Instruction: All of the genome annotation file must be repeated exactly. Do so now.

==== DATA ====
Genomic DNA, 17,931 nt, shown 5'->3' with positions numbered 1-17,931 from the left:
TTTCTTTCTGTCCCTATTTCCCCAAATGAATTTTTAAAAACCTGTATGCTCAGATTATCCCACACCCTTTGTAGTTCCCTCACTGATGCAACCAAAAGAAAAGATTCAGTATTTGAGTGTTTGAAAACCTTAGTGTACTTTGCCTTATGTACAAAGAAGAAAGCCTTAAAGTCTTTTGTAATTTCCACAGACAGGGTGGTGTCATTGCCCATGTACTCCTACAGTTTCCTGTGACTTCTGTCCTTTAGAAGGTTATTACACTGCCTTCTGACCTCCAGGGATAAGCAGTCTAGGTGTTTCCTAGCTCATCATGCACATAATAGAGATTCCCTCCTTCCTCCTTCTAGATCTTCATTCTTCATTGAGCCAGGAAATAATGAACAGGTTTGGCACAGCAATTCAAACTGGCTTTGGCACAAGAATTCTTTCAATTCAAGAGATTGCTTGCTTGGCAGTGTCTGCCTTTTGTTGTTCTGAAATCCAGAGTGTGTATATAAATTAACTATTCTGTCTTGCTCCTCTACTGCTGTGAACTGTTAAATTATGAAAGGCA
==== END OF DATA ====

Genomic DNA, 17,931 nt, shown 5'->3' with positions numbered 1-17,931 from the left:
TTTCTTTCTGTCCCTATTTCCCCAAATGAATTTTTAAAAACCTGTATGCTCAGATTATCCCACACCCTTTGTAGTTCCCTCACTGATGCAACCAAAAGAAAAGATTCAGTATTTGAGTGTTTGAAAACCTTAGTGTACTTTGCCTTATGTACAAAGAAGAAAGCCTTAAAGTCTTTTGTAATTTCCACAGACAGGGTGGTGTCATTGCCCATGTACTCCTACAGTTTCCTGTGACTTCTGTCCTTTAGAAGGTTATTACACTGCCTTCTGACCTCCAGGGATAAGCAGTCTAGGTGTTTCCTAGCTCATCATGCACATAATAGAGATTCCCTCCTTCCTCCTTCTAGATCTTCATTCTTCATTGAGCCAGGAAATAATGAACAGGTTTGGCACAGCAATTCAAACTGGCTTTGGCACAAGAATTCTTTCAATTCAAGAGATTGCTTGCTTGGCAGTGTCTGCCTTTTGTTGTTCTGAAATCCAGAGTGTGTATATAAATTAACTATTCTGTCTTGCTCCTCTACTGCTGTGAACTGTTAAATTATGAAAGGCA